Acheron - The Ferryman

Acheron – The Ferryman

I am but mentioning a few traditions. There are so many, and every culture has its own idea as to what is good and what is unbearable in the afterlife. They’re not often described in detail because, well, most of the time those who go don’t come back to sketch it out.

This is where writing historical fantasy can really be a thrill to read and write. The beauty of it is that you can indeed explore Hades, or Valhalla or wherever you wish to go. The Land of the Dead can be whatever you envision it to be. As a literary device, it can allow you to visit the innermost hopes and fears of your characters, to have them interact with the dead, famous people, departed loved ones, or enemies whom it would otherwise be impossible for them to meet with.

Odysseus and Teiresias in Hades

Odysseus and Teiresias in Hades

Some authors have used the Afterlife or Underworld to great effect in their storytelling, and one that stands out in particular to me is Alice Borchardt, author of the Legend of the Wolf series. In The Silver Wolf, the first book of the series, Ms. Borchardt’s heroine, Regeane, journey’s through the temple of Cumae to the Land of the Dead. The descriptions of what the character sees and experiences are fantastic examples of how an author can unfurl the sails of creativity and imagination in these other realms. Few descriptions have had me so rapt by the images they portrayed.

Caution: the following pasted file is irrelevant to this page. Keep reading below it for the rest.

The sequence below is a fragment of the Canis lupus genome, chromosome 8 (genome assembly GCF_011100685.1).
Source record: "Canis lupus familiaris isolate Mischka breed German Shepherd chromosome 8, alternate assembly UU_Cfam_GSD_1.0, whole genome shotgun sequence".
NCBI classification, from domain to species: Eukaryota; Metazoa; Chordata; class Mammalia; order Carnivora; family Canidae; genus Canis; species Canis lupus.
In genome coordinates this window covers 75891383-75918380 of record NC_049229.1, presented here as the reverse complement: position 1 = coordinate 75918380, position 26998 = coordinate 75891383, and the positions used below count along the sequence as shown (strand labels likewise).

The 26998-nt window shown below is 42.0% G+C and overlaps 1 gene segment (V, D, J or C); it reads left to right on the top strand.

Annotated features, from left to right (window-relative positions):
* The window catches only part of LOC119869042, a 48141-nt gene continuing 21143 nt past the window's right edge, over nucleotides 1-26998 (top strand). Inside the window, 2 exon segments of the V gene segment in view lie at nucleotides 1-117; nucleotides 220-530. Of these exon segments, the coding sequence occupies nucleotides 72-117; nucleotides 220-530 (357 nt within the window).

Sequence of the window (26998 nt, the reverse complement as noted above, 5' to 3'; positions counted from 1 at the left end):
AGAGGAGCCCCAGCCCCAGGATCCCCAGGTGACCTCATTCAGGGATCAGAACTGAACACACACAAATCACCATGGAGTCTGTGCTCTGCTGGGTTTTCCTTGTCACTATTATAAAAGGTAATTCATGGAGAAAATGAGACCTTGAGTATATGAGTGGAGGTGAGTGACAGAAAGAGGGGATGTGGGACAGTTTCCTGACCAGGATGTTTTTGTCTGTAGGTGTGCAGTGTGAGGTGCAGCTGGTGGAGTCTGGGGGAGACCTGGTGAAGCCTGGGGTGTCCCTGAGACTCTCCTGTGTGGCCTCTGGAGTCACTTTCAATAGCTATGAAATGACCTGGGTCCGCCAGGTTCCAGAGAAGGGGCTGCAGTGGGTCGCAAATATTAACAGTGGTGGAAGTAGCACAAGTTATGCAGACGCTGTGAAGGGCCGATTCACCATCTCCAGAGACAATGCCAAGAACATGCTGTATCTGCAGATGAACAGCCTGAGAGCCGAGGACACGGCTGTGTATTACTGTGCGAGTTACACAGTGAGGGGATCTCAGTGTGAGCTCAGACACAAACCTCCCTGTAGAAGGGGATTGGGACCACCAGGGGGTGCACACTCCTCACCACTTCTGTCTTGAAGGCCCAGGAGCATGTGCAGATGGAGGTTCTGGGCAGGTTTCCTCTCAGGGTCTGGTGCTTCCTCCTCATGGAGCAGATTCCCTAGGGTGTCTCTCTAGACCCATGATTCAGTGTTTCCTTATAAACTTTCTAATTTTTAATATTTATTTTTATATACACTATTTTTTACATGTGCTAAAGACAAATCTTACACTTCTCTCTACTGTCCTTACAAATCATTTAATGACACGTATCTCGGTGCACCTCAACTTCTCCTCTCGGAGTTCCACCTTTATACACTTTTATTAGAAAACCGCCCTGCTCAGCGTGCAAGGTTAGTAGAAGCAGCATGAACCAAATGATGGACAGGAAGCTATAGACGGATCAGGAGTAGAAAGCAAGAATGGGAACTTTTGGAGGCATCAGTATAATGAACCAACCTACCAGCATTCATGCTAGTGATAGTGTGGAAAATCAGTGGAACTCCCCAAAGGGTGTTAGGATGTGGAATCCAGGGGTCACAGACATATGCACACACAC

She started down the aisle of the temple past the tall pylons that seemed like deadly trees spouting leaves of flames, on into the distant waste… A cry of sorrow so profound, so bitter, that it seemed beyond hope or even love. A desolate, lonely sound, the weeping of one condemned to wander forever without either consolation or rest.